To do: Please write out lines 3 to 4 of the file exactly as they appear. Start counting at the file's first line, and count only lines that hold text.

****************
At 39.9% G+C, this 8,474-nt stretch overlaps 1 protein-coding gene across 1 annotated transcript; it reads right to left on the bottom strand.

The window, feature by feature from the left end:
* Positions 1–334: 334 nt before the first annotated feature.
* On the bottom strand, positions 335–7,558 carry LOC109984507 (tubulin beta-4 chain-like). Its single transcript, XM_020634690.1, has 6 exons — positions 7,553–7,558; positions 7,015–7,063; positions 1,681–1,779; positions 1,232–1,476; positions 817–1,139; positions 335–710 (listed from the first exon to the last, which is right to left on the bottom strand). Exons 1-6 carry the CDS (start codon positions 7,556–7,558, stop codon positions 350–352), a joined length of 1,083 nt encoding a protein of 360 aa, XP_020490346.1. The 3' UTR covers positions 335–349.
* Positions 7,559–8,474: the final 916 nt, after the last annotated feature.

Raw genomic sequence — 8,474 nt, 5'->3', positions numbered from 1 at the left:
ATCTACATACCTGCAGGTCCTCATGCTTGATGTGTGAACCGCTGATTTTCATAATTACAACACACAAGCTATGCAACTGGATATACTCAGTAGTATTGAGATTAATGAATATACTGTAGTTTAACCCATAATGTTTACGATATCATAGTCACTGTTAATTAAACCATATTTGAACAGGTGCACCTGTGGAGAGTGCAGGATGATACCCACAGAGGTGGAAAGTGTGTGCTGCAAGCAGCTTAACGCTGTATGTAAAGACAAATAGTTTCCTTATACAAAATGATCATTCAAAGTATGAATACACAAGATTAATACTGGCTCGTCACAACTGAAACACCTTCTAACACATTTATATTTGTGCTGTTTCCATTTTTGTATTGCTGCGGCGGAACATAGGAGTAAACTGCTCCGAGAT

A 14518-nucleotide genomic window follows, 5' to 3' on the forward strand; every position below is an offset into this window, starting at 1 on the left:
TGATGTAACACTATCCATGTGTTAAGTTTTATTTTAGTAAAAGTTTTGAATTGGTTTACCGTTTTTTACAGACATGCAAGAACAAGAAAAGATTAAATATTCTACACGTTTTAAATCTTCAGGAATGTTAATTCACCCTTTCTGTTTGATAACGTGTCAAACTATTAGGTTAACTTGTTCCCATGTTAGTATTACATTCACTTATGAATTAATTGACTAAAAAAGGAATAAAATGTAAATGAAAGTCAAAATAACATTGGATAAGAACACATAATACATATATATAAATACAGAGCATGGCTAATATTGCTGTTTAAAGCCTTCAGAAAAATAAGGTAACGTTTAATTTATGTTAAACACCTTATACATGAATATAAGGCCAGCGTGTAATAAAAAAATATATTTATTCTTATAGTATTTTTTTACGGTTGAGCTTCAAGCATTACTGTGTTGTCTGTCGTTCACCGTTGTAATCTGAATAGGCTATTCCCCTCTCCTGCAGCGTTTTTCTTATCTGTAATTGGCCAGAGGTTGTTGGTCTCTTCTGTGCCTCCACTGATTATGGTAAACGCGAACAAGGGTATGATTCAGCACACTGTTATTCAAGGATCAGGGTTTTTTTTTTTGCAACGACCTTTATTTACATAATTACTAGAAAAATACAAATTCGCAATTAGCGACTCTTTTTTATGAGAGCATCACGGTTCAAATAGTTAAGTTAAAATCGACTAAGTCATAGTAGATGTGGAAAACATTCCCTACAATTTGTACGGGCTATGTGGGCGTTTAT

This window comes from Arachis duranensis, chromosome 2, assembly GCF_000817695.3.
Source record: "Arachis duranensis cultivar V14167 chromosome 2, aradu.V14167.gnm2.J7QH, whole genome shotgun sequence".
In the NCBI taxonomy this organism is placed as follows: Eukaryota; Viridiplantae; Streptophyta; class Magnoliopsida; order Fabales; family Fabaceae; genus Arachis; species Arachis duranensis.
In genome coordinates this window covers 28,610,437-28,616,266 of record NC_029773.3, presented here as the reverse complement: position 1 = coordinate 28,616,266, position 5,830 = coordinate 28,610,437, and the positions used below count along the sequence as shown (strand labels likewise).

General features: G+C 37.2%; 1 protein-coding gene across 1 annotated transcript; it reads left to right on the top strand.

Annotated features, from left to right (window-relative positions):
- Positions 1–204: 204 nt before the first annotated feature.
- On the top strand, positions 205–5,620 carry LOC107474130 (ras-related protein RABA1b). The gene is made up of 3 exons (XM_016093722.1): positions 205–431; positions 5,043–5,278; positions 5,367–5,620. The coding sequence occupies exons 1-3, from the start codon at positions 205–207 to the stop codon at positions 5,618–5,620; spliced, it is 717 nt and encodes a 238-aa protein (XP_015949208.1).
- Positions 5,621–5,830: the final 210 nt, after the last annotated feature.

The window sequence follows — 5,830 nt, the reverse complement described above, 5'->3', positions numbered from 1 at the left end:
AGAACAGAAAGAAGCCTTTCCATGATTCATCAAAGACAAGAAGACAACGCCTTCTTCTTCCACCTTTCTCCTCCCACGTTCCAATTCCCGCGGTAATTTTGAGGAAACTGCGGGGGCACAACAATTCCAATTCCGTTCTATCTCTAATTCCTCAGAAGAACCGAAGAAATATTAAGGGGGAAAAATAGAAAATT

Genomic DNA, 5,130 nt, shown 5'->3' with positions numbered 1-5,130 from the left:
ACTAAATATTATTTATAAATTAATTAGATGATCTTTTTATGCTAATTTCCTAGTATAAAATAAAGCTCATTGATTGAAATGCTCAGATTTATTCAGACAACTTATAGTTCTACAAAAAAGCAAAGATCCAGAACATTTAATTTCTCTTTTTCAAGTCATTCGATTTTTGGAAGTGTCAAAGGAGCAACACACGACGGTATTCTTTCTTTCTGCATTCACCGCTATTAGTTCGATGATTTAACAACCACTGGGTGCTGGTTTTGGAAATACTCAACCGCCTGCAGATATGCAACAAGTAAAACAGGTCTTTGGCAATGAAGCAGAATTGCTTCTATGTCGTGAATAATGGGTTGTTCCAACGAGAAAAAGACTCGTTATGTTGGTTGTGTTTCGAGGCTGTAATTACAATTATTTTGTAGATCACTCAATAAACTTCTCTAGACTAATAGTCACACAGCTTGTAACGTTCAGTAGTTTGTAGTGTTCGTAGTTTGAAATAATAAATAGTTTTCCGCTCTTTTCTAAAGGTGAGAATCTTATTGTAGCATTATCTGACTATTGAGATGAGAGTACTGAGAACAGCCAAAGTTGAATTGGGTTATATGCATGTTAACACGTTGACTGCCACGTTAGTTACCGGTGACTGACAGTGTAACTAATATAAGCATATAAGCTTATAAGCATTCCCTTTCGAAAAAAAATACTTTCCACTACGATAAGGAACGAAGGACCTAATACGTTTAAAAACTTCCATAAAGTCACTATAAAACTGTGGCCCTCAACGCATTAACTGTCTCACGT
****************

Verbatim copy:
* Positions 1–334: 334 nt before the first annotated feature.
* On the bottom strand, positions 335–7,558 carry LOC109984507 (tubulin beta-4 chain-like). Its single transcript, XM_020634690.1, has 6 exons — positions 7,553–7,558; positions 7,015–7,063; positions 1,681–1,779; positions 1,232–1,476; positions 817–1,139; positions 335–710 (listed from the first exon to the last, which is right to left on the bottom strand). Exons 1-6 carry the CDS (start codon positions 7,556–7,558, stop codon positions 350–352), a joined length of 1,083 nt encoding a protein of 360 aa, XP_020490346.1. The 3' UTR covers positions 335–349.